Although caffeine appears, at least in some circumstances, to have positive effects on health, when too much is ingested intoxication can occur. Mild caffeine intoxications usually manifest as nausea and palpitations. In most cases, such adverse effects prevent further intake, reducing the risk of experiencing more serious complications. However, high doses of caffeine can cause a number of health concerns such as insomnia, gastroesophageal reflux, abdominal pain, hyperthermia, tachypnea, tachycardia, blood pressure lability, seizures, and even death (13, 14). Due to such concerns, it is useful to establish safe upper limits for consumption. The EFSA NDA Panel (15) stated that single doses of caffeine up to 200 mg, and habitual usage up to 400 mg/day do not give rise to safety concerns in adults. However, the report also concluded that there is currently insufficient information to determine safe intake levels for children and adolescents. It was, therefore, suggested that caffeine intakes of no concern derived from acute consumption in adults (i.e., 3 mg/kg bw per day) might provide a basis for determining such values in these populations.
Children and adolescents are known to commonly consume caffeine (16), and may also be particularly sensitive to its effects due to continued brain development, myelination, and synaptic pruning (17, 18). In addition, they are likely to be relatively naïve consumers, and may experience stronger effects due to lacking the level of tolerance typically found in adults. They may also consume similar portion sizes to adults, even though their bodyweight is on average considerably lower. Of particular concern therefore is the relatively recent introduction of energy drinks and shots to the consumer market. The reasons for such concern are that (i) caffeine levels in these products can be very high, (ii) chilled drinks are easier to consume quickly than hot drinks such as tea and coffee, and (iii) children make up a large proportion of consumers.
The research question that the current paper aims to address is whether caffeine intake is predictive of health problems in children and adolescents. More specifically, as young consumers may represent an at-risk group, it was hypothesized that high caffeine intake would be associated with low general health. It was also predicted that, should such a relationship be causal, the effect would be prevalent across time, and that increasing caffeine intake would be associated with decreasing general health. The current study proceeded with four basic aims: (i) to examine demographic and lifestyle correlates of caffeine intake in secondary school children, (ii) to determine whether caffeine intake is associated with self-reported general health, (iii) to ascertain whether caffeine intake is predictive of general health at 6-month follow-up, and (iv) to determine whether increasing caffeine intake over a 6-month time period is associated with decreasing general health.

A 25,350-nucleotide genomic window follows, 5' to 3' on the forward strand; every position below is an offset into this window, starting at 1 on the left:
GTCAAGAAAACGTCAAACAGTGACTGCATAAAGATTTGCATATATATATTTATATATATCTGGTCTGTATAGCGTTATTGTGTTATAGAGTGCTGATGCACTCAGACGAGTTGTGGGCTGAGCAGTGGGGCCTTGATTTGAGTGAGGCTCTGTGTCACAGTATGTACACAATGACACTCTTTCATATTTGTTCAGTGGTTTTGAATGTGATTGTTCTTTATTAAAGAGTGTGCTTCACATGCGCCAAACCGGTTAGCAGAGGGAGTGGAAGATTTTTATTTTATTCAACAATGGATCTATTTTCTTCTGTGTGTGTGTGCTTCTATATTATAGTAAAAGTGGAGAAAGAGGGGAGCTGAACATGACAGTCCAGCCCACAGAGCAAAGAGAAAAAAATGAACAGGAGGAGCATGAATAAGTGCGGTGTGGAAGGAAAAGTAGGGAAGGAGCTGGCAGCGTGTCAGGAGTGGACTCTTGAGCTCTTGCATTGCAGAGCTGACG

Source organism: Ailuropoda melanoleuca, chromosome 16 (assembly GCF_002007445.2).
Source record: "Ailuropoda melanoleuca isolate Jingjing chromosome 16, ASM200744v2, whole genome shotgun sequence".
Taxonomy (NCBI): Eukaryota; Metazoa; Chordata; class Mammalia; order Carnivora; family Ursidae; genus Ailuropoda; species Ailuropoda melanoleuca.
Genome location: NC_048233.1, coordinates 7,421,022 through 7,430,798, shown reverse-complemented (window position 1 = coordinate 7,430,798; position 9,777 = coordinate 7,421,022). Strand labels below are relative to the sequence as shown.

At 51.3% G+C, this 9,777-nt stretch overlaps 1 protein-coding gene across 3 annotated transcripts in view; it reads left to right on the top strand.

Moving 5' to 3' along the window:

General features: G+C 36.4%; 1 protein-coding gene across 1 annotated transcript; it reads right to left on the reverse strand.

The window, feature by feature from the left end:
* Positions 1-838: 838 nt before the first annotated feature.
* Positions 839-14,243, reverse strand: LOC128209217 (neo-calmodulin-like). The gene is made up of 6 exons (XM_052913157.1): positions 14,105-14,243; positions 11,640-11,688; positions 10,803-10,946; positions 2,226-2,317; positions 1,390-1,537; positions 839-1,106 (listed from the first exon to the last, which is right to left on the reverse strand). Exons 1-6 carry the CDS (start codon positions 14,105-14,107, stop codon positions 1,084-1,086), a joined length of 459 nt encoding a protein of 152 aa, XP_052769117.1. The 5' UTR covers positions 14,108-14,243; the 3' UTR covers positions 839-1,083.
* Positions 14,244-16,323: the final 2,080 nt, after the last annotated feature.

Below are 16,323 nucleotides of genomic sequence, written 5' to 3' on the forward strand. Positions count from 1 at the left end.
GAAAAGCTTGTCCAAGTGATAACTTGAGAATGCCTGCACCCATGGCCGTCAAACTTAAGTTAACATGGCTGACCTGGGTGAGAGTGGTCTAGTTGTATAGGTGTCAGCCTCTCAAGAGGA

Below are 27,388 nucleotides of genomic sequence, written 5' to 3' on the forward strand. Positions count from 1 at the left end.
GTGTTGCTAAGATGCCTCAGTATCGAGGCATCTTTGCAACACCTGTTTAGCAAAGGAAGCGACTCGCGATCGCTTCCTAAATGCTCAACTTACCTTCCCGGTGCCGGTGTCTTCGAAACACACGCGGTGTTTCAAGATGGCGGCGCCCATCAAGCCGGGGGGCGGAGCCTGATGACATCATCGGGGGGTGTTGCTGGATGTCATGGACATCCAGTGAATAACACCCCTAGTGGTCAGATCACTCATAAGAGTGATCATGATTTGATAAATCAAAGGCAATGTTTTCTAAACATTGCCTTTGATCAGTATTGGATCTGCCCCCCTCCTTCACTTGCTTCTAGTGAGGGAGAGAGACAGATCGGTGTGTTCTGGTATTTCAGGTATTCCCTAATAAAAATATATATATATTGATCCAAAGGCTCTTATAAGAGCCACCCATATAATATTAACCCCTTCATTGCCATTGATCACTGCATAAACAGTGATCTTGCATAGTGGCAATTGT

Materials and Methods
Data described in the current paper are from the Cornish Academies Project, which was a longitudinal study of a cohort of children and adolescents attending three secondary schools in the South West of England. Two cross-sections of data were collected: time 1 (T1) was collected 6 months prior to Time 2 (T2), and the research was conducted according to the guidelines laid down in the Declaration of Helsinki. The Cardiff University School of Psychology Ethics Committee approved all procedures (ethical clearance number: EC.12.09.11.3187), and written informed consent was obtained from each subject, as well as from their parents, prior to completion of the study.
Three thousand seventy-one secondary school children were asked to participate in a two-part questionnaire survey, and 2610 agreed. Two thousand thirty completed the questionnaires at T1, and 2307 completed them at T2. One thousand six hundred sixty completed the survey at both time-points, giving an attrition rate of 18.23%.
Information relating to dietary intake, caffeine consumption, demographics, and stress, anxiety, and depression levels in this sample has already been discussed in previous publications (19–21). However, it is considered useful to provide a quick overview of the demographic background of the sample again here. Table 1, therefore, includes information relating to which academy and year group the children belonged, whether they were male or female, the presence/absence of special educational needs (SEN) status, eligibility/ineligibility to receive free school meals (FSM), ethnicity, whether or not English was spoken as an additional language, and whether or not the children were looked after by a non-parental guardian. Whereas previous publications have simply included the information relating to T1 or T2, Table 1 also includes descriptive statistics for those who only participated at T1, only participated at T2, participated at both time-points, or did not participate at either.